FG tells Nigerians to endure pain and suffering caused by subsidy removal

FG tells Nigerians to endure pain and suffering caused by subsidy removal

The Federal Government has appealed to Nigerians to endure the hardship and suffering caused by the removal of subsidy on petrol, saying it is a necessary step to reposition the economy and improve the standard of living.

The Secretary to the Government of the Federation, George Akume, made the appeal on Monday when he received a delegation of the North Central People’s Forum led by Senator Jeremiah Useni in Abuja.

Akume said President Bola Tinubu meant well for the country and had taken bold measures that showed he was serious about making Nigeria work.

He assured Nigerians that the government would not disappoint them and urged them to correct the government when it goes wrong.

He said: “This government will not disappoint Nigerians. The President means well but we can go wrong. When we go wrong, correct us.

“President Tinubu so far has taken bold measures which have impacted the national economy and sent positive signals to policymakers, local and international, that the government means business.

“I urge Nigerians to bear the pains of the removal of subsidy on petrol and its negative impact on the cost of living. I want to assure you that after the pain there will be a significant improvement in living standards generally.”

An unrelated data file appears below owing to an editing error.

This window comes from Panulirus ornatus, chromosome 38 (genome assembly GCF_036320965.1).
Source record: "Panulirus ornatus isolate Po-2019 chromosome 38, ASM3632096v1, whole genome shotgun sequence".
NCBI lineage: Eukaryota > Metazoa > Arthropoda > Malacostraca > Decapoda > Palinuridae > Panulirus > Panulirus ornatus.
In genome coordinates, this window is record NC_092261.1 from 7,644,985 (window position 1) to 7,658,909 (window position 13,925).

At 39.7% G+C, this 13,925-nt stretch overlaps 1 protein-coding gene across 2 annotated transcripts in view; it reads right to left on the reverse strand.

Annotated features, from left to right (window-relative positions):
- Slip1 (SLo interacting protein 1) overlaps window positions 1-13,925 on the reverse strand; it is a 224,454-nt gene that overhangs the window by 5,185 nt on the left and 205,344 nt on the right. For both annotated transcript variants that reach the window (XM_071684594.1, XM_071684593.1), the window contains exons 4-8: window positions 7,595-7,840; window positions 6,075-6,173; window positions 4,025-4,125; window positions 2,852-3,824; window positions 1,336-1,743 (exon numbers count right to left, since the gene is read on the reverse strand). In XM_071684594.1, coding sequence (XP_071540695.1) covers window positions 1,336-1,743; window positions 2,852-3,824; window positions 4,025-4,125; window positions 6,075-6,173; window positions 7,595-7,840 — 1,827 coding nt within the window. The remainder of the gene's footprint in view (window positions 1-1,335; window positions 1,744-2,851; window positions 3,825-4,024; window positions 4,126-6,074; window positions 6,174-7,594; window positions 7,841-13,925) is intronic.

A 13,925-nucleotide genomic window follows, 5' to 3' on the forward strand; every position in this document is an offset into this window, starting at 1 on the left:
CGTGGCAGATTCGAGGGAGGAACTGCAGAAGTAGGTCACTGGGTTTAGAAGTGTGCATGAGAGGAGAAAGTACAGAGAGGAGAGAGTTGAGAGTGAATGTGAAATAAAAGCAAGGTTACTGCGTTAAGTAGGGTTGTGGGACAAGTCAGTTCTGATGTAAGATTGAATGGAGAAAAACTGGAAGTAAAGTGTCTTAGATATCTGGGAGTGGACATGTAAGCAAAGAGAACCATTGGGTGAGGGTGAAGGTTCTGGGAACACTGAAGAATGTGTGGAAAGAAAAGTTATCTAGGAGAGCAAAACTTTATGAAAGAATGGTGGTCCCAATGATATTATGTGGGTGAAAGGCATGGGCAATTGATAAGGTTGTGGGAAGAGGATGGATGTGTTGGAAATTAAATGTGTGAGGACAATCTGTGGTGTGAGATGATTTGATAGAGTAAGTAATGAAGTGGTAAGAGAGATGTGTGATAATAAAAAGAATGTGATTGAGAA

The World Bank has also called on the Federal Government to use part of the savings from subsidy removal to lessen the suffering of Nigerians, especially the poor and vulnerable.

The bank said in its latest Nigeria Development Update that an additional 7.1 million Nigerians would be pushed into poverty without measures to compensate for the negative impact of subsidy removal.

The bank noted that the removal of petrol subsidy and foreign exchange management reforms were crucial measures to begin to rebuild fiscal space and restore macroeconomic stability.

It advised the government to implement a comprehensive reform package encompassing a range of complementary measures, including a new social compact, to protect the poor and most vulnerable, and to maximize the collective impact on growth, job creation, and poverty reduction.

The government is projected to achieve fiscal savings of approximately N2 trillion in 2023, equivalent to 0.9% of GDP, from subsidy removal. These savings are expected to reach over N11 trillion by the end of 2025.

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